In July 2023, US authorities published details of its first criminal case involving an attack on a decentralized exchange’s (DEX) smart contract. Trained security engineer Shakeeb Ahmed had exploited a vulnerability in one of the DEX’s smart contracts to fraudulently obtain over USD 9 million in crypto, which he then withdrew and laundered via a complex combination of token swaps, chain hops, privacy coins and offshore crypto exchanges. 

Following the hack, the DEX worked with TRM’s incident response team, and investigators from HSI and IRS-CI to track and trace the flow of funds both before and after the exploit. Investigators used this on-chain data with an off-chain evidence of Ahmed’s search history to identify and arrest him. “These are complex cases, not just from an investigative standpoint but even from a legal standpoint. Is exploiting a weakness in a smart contract a crime? We are going to hear more and more arguments on this issue as legal precedent develops, ” said Ari Redbord, TRM’s global head of policy and former Assistant United States Attorney.  “However, for now, anyone who attacks a smart contract should expect to be tracked by US and global law enforcement who now have sophisticated tools and training to go after bad actors in the decentralized space.”

This case exemplifies the importance of public-private partnerships, which is echoed in our law enforcement survey – 92% of respondents see private sector partnerships as crucial to investigative success.

Ahmed sought to obfuscate the flow of his fraudulently obtained funds through a combination of sophisticated techniques such as chain hops, token swaps, mixers and privacy coins.

4. Canadian and US authorities disrupt international darknet drug trafficker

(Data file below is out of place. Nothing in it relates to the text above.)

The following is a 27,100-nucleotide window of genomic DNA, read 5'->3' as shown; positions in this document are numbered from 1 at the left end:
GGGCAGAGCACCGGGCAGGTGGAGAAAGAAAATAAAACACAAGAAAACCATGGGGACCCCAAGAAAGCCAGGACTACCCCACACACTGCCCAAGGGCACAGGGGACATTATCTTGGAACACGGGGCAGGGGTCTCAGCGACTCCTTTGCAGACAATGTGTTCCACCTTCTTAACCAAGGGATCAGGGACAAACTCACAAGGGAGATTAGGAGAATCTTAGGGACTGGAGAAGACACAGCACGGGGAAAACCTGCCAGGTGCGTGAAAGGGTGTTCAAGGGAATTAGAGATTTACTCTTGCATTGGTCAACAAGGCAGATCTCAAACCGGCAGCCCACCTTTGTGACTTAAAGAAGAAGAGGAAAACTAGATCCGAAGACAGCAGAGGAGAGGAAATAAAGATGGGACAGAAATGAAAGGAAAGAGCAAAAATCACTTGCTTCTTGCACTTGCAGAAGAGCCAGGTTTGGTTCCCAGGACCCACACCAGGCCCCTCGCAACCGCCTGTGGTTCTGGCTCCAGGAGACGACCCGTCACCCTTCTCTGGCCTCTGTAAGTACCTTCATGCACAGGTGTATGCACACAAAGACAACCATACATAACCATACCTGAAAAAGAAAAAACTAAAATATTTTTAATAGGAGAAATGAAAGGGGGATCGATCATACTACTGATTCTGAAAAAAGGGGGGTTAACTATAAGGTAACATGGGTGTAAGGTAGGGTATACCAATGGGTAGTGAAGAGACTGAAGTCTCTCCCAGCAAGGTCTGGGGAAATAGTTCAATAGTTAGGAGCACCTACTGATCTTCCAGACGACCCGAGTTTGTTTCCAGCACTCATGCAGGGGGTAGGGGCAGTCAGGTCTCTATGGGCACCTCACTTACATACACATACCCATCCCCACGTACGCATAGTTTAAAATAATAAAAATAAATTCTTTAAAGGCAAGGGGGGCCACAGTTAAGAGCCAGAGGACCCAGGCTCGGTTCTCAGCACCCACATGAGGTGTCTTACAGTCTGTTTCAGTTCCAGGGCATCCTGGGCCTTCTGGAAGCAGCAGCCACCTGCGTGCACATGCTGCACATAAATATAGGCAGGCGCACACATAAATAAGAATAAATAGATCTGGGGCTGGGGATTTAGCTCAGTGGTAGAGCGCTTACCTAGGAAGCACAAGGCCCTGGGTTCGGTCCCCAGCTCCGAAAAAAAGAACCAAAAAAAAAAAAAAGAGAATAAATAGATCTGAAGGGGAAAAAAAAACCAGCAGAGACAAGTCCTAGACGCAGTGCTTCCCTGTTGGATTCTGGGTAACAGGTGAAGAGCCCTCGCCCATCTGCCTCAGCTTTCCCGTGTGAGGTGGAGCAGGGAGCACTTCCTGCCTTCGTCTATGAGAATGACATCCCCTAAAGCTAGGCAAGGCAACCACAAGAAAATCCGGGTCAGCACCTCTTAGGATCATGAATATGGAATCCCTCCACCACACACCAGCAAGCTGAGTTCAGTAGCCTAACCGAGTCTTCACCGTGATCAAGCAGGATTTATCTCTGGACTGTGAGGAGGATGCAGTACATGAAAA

In a first for the province, the Nova Scotia Royal Canadian Mounted Police (RCMP) Federal, Serious and Organized Crime (FSOC) arrested an international drug trafficker, John Nicholas Allen-Simec, who was using the dark-web to sell illegal drugs across Canada and the US. The Nova Scotia RCMP launched an investigation in February 2023, after receiving information from US Homeland Security Investigations (HSI) about the trafficker, who was advertising illegal drugs for sale on darknet websites, and collecting payment in crypto. On top of arresting Allen-Simec, RCMP investigators were able to locate, extract, and seize his crypto wallets.

This case illustrates the importance of cross-border information sharing, and equipping law enforcement officers to effectively identify and seize crypto-related items in an operation. Canadian police have also successfully tackled other drug-related crypto crimes this year, such as arrests and seizure of 88ETH (~USD 122,000 at time of seizure) from cocaine imports, and seizing USD 700,000 in crypto and drug equipment from an illegal cannabis trafficker who was laundering criminal proceeds for himself and others.

5. Local police in Cinnaminson, New Jersey recover victim funds from crypto fraudsters

We are also seeing successes in local law enforcement. In 2023, the Cinnaminson Township Police Department (CTPD) in New Jersey, working with a partner agency in Burlington County, New Jersey, was able to trace a scam victim’s cryptocurrency, untangle the fraudster’s money laundering efforts, and seize the majority of funds back from a foreign cryptocurrency exchange. 

The scam involved a foreign-based individual posing as a US-based law enforcement officer and fake bank officials, who successfully extorted Bitcoin payments from the victim under duress. CTPD traced the fraud proceeds to a foreign crypto exchange, which they successfully contacted to recover the majority of the funds, and returned them to the victim.

CTPD traced fraud proceeds to a foreign-based cryptocurrency exchange, from which they successfully recovered funds.

“These cases not only expose the complexity of crypto investigations, but the diversity of offenders and methodologies used to commit these crimes,” commented Kyle Armstrong, TRM’s Head of Law Enforcement Relations and former FBI Supervisory Special Agent. “But the successes equally show that law enforcement agencies across North America - federal, state and local - will not be deterred by these complexities serving justice. It is encouraging to see these efforts. TRM is privileged to have supported many of these investigations and looks forward to continued partnership with our dedicated law enforcement officers.”

If you are a law enforcement officer wanting to expand your crypto investigative skills through learning and partnership with the global law enforcement community, join our law enforcement-only working group, LEO Labs, here.